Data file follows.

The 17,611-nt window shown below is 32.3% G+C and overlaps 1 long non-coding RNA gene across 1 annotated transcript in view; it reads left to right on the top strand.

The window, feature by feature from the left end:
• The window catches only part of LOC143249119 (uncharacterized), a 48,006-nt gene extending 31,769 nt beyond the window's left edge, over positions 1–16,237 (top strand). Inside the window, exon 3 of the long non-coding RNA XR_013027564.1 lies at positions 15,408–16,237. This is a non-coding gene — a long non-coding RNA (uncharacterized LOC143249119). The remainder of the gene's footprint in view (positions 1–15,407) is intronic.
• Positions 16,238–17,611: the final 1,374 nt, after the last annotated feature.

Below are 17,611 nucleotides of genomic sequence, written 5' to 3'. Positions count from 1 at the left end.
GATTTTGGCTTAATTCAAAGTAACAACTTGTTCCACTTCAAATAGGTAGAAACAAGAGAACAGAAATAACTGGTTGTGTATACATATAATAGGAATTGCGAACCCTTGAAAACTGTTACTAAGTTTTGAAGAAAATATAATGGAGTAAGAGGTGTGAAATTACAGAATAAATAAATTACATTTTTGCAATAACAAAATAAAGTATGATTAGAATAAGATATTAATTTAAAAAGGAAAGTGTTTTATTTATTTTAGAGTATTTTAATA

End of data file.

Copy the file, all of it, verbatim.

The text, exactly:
The 17,611-nt window shown below is 32.3% G+C and overlaps 1 long non-coding RNA gene across 1 annotated transcript in view; it reads left to right on the top strand.

The window, feature by feature from the left end:
• The window catches only part of LOC143249119 (uncharacterized), a 48,006-nt gene extending 31,769 nt beyond the window's left edge, over positions 1–16,237 (top strand). Inside the window, exon 3 of the long non-coding RNA XR_013027564.1 lies at positions 15,408–16,237. This is a non-coding gene — a long non-coding RNA (uncharacterized LOC143249119). The remainder of the gene's footprint in view (positions 1–15,407) is intronic.
• Positions 16,238–17,611: the final 1,374 nt, after the last annotated feature.

Below are 17,611 nucleotides of genomic sequence, written 5' to 3'. Positions count from 1 at the left end.
GATTTTGGCTTAATTCAAAGTAACAACTTGTTCCACTTCAAATAGGTAGAAACAAGAGAACAGAAATAACTGGTTGTGTATACATATAATAGGAATTGCGAACCCTTGAAAACTGTTACTAAGTTTTGAAGAAAATATAATGGAGTAAGAGGTGTGAAATTACAGAATAAATAAATTACATTTTTGCAATAACAAAATAAAGTATGATTAGAATAAGATATTAATTTAAAAAGGAAAGTGTTTTATTTATTTTAGAGTATTTTAATA